The title is very appropriate. Throughout this collection, issues 6-10 of the comic, the back story widens to include and link several of our main characters. Many of them were involved in the past, willingly or unwillingly. Wittingly or unwittingly! They’re all connected, throughout history and time. There is a sense they are as fated to be together as me and this series.

On to the story. Accused of being a traitor, Bel escapes the conclave and goes to find Justice. We get our first delicious slice of back story here and a promise from Justice to serve just that, saving Bel for last, of course. Meanwhile on, Death is looking for his son. Insert another glimpse of back story, this time for Ezra Orion, who was caught up in Bel’s escape and is now paying a terrible price. My heart wrenched and my gut clenched for this one. It’s the story and the art. This is a partnership that breathes hyper-realistic life into every frame.

Back at the white tower, the city is on fire. Presidency is not an easy task, particularly under the constraint of the Message and the Word. Here, the reader gains a sense of both the urgency and the futility the seven must feel while the world races toward the end. They have to keep it together for just that long and then give it up. Talk about anti-motivation. Then again, I’m not the disciple type.

Death confronts the Oracle and she extracts a terrible price for information about the whereabouts of his son. These panels are suitably grisly. On to John Freeman, who receives a lesson in history from his father. This is another chunk of back story that shows timeless connection between many of the characters. The lessons from his father help glue the story together while reinforcing the fact it is huge.

‘East Of West’ has always had the depth of a novel. That’s why I enjoy it so much. The issues don’t feel episodic in the traditional comicbook sense, even if each serves a purpose. Rather, each issue is a chapter of a larger and ever-growing tale. I love the combination of back story, plot and hints of possible futures. For me, each issue is another building block, I suppose. Separately, they serve a need. Together, they are so much more.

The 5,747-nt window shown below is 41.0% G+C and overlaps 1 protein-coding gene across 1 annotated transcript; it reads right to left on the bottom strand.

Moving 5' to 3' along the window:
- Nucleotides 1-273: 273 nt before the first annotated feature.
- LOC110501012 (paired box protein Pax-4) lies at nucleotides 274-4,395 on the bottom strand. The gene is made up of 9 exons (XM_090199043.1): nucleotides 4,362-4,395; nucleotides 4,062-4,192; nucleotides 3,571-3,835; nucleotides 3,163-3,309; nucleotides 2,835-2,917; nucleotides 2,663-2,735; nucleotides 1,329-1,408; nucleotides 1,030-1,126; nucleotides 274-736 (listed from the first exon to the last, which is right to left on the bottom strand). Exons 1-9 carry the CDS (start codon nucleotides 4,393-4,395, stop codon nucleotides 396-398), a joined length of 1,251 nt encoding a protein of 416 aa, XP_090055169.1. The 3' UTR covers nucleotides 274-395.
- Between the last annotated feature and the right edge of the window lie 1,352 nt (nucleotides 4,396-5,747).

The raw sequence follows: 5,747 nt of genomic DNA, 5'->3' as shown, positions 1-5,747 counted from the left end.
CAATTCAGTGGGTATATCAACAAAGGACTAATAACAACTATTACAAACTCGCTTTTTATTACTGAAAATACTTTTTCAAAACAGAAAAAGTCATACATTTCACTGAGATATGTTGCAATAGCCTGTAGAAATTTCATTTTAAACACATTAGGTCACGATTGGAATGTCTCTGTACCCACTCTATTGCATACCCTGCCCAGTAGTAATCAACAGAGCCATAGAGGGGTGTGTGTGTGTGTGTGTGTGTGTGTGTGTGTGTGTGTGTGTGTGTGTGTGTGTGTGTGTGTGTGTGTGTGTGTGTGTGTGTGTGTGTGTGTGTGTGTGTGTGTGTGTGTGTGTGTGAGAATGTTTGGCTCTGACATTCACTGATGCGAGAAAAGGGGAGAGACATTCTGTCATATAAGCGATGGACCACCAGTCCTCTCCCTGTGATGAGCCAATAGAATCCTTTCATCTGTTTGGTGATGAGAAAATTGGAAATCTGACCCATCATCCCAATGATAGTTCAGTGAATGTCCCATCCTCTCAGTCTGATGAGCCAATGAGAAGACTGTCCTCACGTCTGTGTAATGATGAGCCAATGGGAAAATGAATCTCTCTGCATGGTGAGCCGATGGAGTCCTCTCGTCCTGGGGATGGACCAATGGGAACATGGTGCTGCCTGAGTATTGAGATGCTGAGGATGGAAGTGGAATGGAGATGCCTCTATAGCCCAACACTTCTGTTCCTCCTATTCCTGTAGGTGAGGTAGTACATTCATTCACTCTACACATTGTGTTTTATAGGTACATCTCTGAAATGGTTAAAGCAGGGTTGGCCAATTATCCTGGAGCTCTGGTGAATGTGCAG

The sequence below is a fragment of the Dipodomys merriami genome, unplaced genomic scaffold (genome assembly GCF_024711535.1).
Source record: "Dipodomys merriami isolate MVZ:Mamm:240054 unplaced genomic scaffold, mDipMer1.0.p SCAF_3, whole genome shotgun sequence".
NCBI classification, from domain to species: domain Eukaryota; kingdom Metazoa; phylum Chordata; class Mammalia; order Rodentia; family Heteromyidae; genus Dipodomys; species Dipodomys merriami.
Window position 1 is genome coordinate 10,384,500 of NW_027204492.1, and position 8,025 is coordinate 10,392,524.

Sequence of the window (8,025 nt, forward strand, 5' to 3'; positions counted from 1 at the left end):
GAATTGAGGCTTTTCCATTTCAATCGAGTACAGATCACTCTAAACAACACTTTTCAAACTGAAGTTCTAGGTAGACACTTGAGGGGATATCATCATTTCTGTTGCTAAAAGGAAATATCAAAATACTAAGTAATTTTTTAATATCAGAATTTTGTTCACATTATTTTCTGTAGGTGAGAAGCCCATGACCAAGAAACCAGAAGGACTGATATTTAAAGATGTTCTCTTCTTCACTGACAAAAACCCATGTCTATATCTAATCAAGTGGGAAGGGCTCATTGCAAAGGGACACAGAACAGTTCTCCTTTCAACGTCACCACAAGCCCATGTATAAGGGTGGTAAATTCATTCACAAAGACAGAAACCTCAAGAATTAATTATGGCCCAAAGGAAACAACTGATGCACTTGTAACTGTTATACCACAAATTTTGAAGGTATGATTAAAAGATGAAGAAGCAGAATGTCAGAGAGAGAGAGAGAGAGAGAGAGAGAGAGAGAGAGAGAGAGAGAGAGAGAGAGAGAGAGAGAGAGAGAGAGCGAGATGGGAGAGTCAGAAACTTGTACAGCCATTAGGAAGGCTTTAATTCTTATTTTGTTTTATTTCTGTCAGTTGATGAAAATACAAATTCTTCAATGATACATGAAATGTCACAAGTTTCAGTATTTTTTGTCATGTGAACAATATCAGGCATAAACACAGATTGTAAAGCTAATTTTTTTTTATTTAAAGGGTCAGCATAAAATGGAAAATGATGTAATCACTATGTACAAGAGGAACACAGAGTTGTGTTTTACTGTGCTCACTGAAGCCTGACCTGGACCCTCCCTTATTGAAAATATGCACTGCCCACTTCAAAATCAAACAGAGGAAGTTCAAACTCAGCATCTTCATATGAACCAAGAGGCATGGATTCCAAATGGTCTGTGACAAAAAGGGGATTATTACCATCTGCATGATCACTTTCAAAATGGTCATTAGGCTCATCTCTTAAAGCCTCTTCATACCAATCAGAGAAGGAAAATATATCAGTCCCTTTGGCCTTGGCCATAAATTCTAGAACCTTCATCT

The last chapter has Death meeting the man who can tell him where his son is. Unfortunately, for all involved, the Ranger has also caught up with his prey. Cue epic battle and denouement. Of course, the story doesn’t end here. In fact, there is much left to tell.

Before the end, we check in with the Beast. I’m not going to detail this scene much except to say it had my skin crawling. Really and truly.

So, to reiterate, this is a fantastic story done justice by volume two. The art continues to be amazing and the writing is top notch. There are no characters underserved by the collaboration of Hickman and Dragotta. I don’t want to discourage those who like to read their comics issue by issue, but I really love the way multiple issues work together in this series, as if designed to hang between two covers as a single unit. Unlike some collected comics, these graphic novels work well. They have a beginning and an ending, which only leads me to praise, once again, the scope of the project, and the imagination of its creators.